In addition to excellent food, Parrot Cay also offers some festivities that will remind you of Chef Mickey's. While dining, you are entertained by music, and then there is a grand finale in which the dining room personnel parade around and even do the limbo while everyone waves their napkins frantically. It's a lot of Disney-style dining fun.

Other Meals
We don't always eat breakfast on the ship, but we are addicted to the eggs benedict at Triton's, so we had that for breakfast on Nassau morning. Hubby usually isn't a big fan of eggs, but that dish is an exception...he loves it. Since we didn't disembark in Nassau, we headed to the American buffet at Beach Blanket Buffet for a late lunch. I was especially interested in checking out the offerings because the American buffet on the Magic had been quite different that the Wonder. This is usually my favorite onboard buffet, but the Magic had fewer offerings (things like my favorite cornbread and the mashed potatoes were missing...if I remember correctly, they didn't have the carved turkey either). I wanted to see if the Wonder had changed too. Thankfully, it hadn't, and all of my favorites were there. The only bad thing about that is that my eyes are inevitably bigger than my stomach. When eating at the American Buffet, don't forget that, in addition to the main buffet line, there are offerings at other stations such as wraps, salads, and tacos.

We had another new life experience that can be classified under "dining." Because we did not disembark at Castaway Cay (more on that later), we had lunch on board the ship at Parrot Cay. I was very interested in seeing how the offerings would compare to Cookies and to the barbecue on the adult beach. I thought they might skimp, since most people are off the ship, but I was wrong! It was a lavish affair with some unique offerings that you cannot get on the island. For example, hubby was thrilled that there was plenty of peel and eat shrimp, while I opted for the made to order pasta. Some island offerings, such as the lobster burgers, are not served on board, but the other dishes more than make up for it. One other difference is that instead of soft serve yogurt, they serve hand-scooped Hagen Daas.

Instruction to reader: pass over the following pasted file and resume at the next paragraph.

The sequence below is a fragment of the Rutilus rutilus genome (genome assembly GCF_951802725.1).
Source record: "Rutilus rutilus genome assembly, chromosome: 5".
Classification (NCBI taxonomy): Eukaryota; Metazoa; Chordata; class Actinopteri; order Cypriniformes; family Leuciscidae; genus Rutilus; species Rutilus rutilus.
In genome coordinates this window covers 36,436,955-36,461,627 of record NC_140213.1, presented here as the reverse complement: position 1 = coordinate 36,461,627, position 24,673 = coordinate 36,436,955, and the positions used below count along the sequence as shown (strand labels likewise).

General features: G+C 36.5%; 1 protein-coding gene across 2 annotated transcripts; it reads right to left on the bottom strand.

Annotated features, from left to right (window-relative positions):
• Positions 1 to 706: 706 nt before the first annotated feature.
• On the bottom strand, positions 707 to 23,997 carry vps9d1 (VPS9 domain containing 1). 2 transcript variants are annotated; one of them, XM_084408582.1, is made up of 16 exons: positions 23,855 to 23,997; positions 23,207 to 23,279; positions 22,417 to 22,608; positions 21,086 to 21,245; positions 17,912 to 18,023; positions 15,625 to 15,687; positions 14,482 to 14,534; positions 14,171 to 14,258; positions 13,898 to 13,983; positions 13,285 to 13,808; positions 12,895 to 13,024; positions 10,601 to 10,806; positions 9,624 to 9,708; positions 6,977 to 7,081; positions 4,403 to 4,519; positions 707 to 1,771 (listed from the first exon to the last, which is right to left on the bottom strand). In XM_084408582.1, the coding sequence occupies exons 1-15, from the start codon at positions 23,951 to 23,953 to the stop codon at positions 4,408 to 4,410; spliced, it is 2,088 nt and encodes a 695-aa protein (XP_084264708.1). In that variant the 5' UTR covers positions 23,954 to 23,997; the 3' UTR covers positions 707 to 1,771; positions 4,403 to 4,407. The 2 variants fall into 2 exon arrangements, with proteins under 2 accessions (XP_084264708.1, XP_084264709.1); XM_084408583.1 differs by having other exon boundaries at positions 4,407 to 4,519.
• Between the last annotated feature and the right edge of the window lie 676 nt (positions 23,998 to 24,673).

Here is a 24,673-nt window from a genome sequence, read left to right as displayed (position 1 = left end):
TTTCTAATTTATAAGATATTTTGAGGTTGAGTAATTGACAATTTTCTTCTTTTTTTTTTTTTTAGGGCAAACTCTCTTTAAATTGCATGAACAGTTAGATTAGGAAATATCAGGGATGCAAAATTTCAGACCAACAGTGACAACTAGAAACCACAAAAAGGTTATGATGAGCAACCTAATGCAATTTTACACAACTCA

In addition to the restaurant, Disney offers a wide variety of other options to keep hunger at bay. One of my favorites is the chicken fingers at Pluto's Dog House, which also offers fare such as hot dogs and hamburgers.. Try them with the honey mustard for a major taste treat. Since we always choose late dining to give ourselves more time to do things during the day, I tend to get hungry around 5:30 or 6. A quick bite from Pluto's tides me over until the main meal.

Our Home on the Ocean
I know that some people brag about having a home on the ocean. Well, we do too, although in a much different way. Maybe it's not on the beach, but it's still plenty close to the water. Actually, we have several homes, as we can typically be found either in a secret porthole room (Category 10 rooms that are sold as inside but that have obstructed view portholes) or in 5650, a Category 6 stateroom as far aft on Deck 5 as you can get. On this trip, we were in 5650, which was perfect as it's my favorite room on the ship.

While the secret porthole rooms are a great bargain, a verandah is so lovely to have. The portholes let in sunlight, but nothing beats relaxing out on your verandah late at night or first thing in the morning. Sipping a cup of coffee while watching the sun rise or watching the ship pull into port is such a neat experience. It's also the perfect spot to relax for a few minutes in the middle of an active day.

5650 has a solid metal verandah, rather than the typical plexiglass (this trait is shared by all of the far aft verandahs). This doesn't disturb me at all, as I love to stand at the rail and gaze over at the water. I know that many people like being on the higher decks, but I prefer to be as close to the water as possible, and deck 5 is the lowest deck with verandah staterooms. The verandah is a bit larger than the norm due to the curve of the ship, and I really enjoy its recessed and private shape. Because there is only one neighboring stateroom and no rooms across the hall, 5650 has virtually no hallway traffic/noise, which is a major plus for me. Sometimes you can hear the engine drone while the ship is at sea, but I find that very soothing. The noise will kick up while you are docking, when the side thrusters are being used, but that serves as a wake-up call for me. Deck 5 aft is the perfect spot for a relaxing trip.